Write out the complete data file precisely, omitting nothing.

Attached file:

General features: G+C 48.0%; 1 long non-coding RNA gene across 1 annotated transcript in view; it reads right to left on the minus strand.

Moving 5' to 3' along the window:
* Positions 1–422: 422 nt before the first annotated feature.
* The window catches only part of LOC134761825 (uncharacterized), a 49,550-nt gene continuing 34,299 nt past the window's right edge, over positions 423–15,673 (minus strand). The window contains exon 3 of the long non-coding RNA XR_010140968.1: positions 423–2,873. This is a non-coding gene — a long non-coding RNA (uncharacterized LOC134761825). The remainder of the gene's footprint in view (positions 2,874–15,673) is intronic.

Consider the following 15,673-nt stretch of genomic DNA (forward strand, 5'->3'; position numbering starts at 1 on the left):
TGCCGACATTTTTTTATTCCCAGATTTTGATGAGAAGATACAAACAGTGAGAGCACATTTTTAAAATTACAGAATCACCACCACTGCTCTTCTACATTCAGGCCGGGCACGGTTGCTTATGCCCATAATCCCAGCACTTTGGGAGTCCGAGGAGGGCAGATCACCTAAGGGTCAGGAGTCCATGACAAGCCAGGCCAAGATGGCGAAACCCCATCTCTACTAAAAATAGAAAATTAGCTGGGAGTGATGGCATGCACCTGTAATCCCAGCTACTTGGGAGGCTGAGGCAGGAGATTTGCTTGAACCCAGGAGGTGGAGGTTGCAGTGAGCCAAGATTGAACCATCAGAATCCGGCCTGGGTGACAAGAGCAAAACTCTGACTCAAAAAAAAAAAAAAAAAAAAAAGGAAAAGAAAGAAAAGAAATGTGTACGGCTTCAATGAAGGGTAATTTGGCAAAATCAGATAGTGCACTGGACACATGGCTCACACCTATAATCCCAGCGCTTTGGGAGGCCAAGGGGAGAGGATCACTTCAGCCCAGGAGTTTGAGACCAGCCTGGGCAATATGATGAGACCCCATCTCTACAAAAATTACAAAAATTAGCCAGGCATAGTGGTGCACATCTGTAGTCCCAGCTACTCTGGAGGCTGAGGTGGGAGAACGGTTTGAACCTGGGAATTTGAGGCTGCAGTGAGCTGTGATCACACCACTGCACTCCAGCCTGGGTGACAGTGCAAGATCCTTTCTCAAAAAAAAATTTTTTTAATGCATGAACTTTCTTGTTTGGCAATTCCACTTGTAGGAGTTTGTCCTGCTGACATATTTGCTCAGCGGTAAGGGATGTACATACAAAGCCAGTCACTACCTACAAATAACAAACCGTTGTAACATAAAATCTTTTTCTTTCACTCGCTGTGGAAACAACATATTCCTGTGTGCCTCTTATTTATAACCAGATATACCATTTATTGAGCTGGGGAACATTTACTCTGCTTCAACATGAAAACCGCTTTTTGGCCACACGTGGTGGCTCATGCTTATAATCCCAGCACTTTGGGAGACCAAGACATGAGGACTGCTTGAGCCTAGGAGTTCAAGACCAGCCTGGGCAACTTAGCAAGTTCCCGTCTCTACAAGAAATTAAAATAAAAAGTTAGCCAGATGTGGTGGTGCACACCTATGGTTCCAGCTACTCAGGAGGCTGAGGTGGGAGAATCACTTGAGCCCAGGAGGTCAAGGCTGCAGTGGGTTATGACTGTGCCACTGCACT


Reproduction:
General features: G+C 48.0%; 1 long non-coding RNA gene across 1 annotated transcript in view; it reads right to left on the minus strand.

Moving 5' to 3' along the window:
* Positions 1–422: 422 nt before the first annotated feature.
* The window catches only part of LOC134761825 (uncharacterized), a 49,550-nt gene continuing 34,299 nt past the window's right edge, over positions 423–15,673 (minus strand). The window contains exon 3 of the long non-coding RNA XR_010140968.1: positions 423–2,873. This is a non-coding gene — a long non-coding RNA (uncharacterized LOC134761825). The remainder of the gene's footprint in view (positions 2,874–15,673) is intronic.

Consider the following 15,673-nt stretch of genomic DNA (forward strand, 5'->3'; position numbering starts at 1 on the left):
TGCCGACATTTTTTTATTCCCAGATTTTGATGAGAAGATACAAACAGTGAGAGCACATTTTTAAAATTACAGAATCACCACCACTGCTCTTCTACATTCAGGCCGGGCACGGTTGCTTATGCCCATAATCCCAGCACTTTGGGAGTCCGAGGAGGGCAGATCACCTAAGGGTCAGGAGTCCATGACAAGCCAGGCCAAGATGGCGAAACCCCATCTCTACTAAAAATAGAAAATTAGCTGGGAGTGATGGCATGCACCTGTAATCCCAGCTACTTGGGAGGCTGAGGCAGGAGATTTGCTTGAACCCAGGAGGTGGAGGTTGCAGTGAGCCAAGATTGAACCATCAGAATCCGGCCTGGGTGACAAGAGCAAAACTCTGACTCAAAAAAAAAAAAAAAAAAAAAAGGAAAAGAAAGAAAAGAAATGTGTACGGCTTCAATGAAGGGTAATTTGGCAAAATCAGATAGTGCACTGGACACATGGCTCACACCTATAATCCCAGCGCTTTGGGAGGCCAAGGGGAGAGGATCACTTCAGCCCAGGAGTTTGAGACCAGCCTGGGCAATATGATGAGACCCCATCTCTACAAAAATTACAAAAATTAGCCAGGCATAGTGGTGCACATCTGTAGTCCCAGCTACTCTGGAGGCTGAGGTGGGAGAACGGTTTGAACCTGGGAATTTGAGGCTGCAGTGAGCTGTGATCACACCACTGCACTCCAGCCTGGGTGACAGTGCAAGATCCTTTCTCAAAAAAAAATTTTTTTAATGCATGAACTTTCTTGTTTGGCAATTCCACTTGTAGGAGTTTGTCCTGCTGACATATTTGCTCAGCGGTAAGGGATGTACATACAAAGCCAGTCACTACCTACAAATAACAAACCGTTGTAACATAAAATCTTTTTCTTTCACTCGCTGTGGAAACAACATATTCCTGTGTGCCTCTTATTTATAACCAGATATACCATTTATTGAGCTGGGGAACATTTACTCTGCTTCAACATGAAAACCGCTTTTTGGCCACACGTGGTGGCTCATGCTTATAATCCCAGCACTTTGGGAGACCAAGACATGAGGACTGCTTGAGCCTAGGAGTTCAAGACCAGCCTGGGCAACTTAGCAAGTTCCCGTCTCTACAAGAAATTAAAATAAAAAGTTAGCCAGATGTGGTGGTGCACACCTATGGTTCCAGCTACTCAGGAGGCTGAGGTGGGAGAATCACTTGAGCCCAGGAGGTCAAGGCTGCAGTGGGTTATGACTGTGCCACTGCACT